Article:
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Graduate Management Admission Test

The Graduate Management Admission Test is a computer adaptive test intended to assess certain analytical, quantitative and reading skills in written English for use in admission to a graduate management program, such as an MBA program. It requires knowledge of certain specific grammar and knowledge of certain specific algebra and arithmetic. According to the test-owning company, the Graduate Management Admission Council, the GMAT assesses analytical writing and problem-solving abilities, while addressing data sufficiency and critical reasoning skills that it believes to be vital to real-world business and management success, it can be taken no more than 8 times total. Attempts must be at least 16 days apart. GMAT is a registered trademark of the Graduate Management Admission Council. More than 7,000 programs at 2,300+ graduate business schools around the world accept the GMAT as part of the selection criteria for their programs. Business schools use the test as a criterion for admission into a wide range of graduate management programs, including MBA, Master of Accountancy, Master of Finance programs and others.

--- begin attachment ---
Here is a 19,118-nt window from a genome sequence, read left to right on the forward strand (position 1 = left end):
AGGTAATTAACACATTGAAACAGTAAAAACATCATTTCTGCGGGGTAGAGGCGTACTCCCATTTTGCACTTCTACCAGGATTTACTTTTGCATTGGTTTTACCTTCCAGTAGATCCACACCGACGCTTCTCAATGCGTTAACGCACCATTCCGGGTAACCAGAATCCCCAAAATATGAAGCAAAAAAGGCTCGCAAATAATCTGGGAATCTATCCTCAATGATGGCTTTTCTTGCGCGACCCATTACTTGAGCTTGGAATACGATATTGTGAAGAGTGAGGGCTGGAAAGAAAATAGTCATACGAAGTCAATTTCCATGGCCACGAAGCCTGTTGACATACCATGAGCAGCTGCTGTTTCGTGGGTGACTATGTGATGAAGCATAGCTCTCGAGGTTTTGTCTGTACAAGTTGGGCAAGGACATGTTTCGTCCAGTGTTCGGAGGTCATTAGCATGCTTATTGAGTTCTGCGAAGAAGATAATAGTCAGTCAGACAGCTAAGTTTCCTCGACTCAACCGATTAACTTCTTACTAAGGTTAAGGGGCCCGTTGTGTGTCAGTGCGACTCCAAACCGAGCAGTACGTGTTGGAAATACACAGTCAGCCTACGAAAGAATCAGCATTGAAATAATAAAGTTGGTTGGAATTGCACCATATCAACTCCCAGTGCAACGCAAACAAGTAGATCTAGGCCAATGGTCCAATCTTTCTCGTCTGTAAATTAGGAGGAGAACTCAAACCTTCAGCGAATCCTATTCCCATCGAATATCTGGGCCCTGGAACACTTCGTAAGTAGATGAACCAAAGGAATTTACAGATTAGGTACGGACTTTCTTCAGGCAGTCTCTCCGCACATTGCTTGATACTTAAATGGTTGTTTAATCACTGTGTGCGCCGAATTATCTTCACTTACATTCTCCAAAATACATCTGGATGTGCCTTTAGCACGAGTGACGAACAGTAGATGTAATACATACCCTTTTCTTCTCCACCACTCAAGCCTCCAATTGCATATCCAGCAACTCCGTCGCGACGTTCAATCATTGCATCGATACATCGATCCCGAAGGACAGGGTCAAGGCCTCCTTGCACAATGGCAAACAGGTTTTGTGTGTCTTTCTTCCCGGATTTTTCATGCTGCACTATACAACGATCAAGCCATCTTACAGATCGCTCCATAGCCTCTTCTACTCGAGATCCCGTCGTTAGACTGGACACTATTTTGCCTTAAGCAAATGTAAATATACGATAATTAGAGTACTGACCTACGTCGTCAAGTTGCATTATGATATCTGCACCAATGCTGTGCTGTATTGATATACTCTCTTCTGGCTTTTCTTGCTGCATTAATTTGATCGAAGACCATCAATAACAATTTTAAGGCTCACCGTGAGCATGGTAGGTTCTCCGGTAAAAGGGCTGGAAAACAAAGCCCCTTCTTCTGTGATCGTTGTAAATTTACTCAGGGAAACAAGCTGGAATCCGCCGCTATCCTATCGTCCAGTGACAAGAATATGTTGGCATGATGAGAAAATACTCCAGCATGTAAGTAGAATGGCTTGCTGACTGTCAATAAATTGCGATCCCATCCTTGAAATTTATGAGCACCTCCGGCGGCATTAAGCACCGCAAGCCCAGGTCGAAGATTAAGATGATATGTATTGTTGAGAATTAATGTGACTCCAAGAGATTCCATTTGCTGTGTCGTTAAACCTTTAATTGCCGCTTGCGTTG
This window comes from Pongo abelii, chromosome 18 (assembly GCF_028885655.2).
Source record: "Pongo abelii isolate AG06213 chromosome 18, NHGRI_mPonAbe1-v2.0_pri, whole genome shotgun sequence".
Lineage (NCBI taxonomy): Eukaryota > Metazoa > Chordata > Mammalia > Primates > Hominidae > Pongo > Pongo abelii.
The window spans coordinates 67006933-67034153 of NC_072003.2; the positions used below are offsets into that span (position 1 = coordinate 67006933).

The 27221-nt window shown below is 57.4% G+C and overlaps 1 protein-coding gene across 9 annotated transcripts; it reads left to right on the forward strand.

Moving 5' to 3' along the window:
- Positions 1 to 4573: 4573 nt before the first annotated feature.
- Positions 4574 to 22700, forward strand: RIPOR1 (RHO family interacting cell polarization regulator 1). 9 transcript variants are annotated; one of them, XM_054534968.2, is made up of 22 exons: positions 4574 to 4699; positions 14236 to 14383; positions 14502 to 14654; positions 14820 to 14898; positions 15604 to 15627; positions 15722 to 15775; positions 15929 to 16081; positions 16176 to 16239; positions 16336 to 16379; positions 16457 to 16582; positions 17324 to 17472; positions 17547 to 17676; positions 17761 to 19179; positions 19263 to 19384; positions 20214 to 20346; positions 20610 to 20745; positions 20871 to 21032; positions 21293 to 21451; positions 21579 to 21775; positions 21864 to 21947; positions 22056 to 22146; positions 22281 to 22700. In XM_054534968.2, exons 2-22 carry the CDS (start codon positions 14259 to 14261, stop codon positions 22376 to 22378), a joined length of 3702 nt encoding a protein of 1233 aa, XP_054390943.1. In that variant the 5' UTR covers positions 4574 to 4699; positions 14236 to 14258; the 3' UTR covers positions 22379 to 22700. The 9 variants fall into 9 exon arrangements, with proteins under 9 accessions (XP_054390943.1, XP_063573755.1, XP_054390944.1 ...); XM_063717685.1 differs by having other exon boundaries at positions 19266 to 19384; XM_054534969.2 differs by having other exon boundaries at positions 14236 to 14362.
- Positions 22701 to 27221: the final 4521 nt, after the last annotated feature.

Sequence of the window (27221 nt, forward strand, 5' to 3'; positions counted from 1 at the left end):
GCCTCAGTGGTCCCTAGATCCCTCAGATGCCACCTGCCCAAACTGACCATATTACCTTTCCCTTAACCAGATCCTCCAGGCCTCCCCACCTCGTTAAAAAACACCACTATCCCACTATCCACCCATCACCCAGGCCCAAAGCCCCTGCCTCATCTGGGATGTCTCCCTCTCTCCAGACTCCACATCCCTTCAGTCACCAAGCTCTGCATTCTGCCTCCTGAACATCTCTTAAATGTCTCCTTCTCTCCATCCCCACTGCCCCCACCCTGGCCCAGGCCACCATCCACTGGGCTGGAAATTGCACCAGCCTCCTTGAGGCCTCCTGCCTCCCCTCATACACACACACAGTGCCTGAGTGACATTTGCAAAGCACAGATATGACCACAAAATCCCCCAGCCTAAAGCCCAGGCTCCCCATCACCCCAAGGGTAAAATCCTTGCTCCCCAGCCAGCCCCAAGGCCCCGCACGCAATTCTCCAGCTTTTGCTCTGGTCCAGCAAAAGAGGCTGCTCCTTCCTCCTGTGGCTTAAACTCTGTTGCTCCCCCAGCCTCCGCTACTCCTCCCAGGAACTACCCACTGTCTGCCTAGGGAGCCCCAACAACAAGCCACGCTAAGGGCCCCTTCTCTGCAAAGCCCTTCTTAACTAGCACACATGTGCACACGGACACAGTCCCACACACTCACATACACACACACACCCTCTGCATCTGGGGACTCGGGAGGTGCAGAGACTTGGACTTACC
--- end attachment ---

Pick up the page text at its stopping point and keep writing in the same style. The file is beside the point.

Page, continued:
The GMAT is administered in standardized test centers in 114 countries around the world. According to a survey conducted by Kaplan Test Prep, the GMAT is still the number one choice for MBA aspirants despite the increasing acceptability of GRE scores. According to GMAC, it has continually performed validity studies to statistically verify that the exam predicts success in business school programs. In 1953, the organization now called the Graduate Management Admission Council began as an association of nine business schools, whose goal was to develop a standardized test to help business schools select qualified applicants. In the first year it was offered, the assessment. Used in admissions by 54 schools, the test is now used by more than 7,000 programs at 2,300 graduate business schools around the world. On June 5, 2012, GMAC introduced an integrated reasoning section to the exam that aims to measure a test taker's ability to evaluate information presented in multiple formats from multiple sources.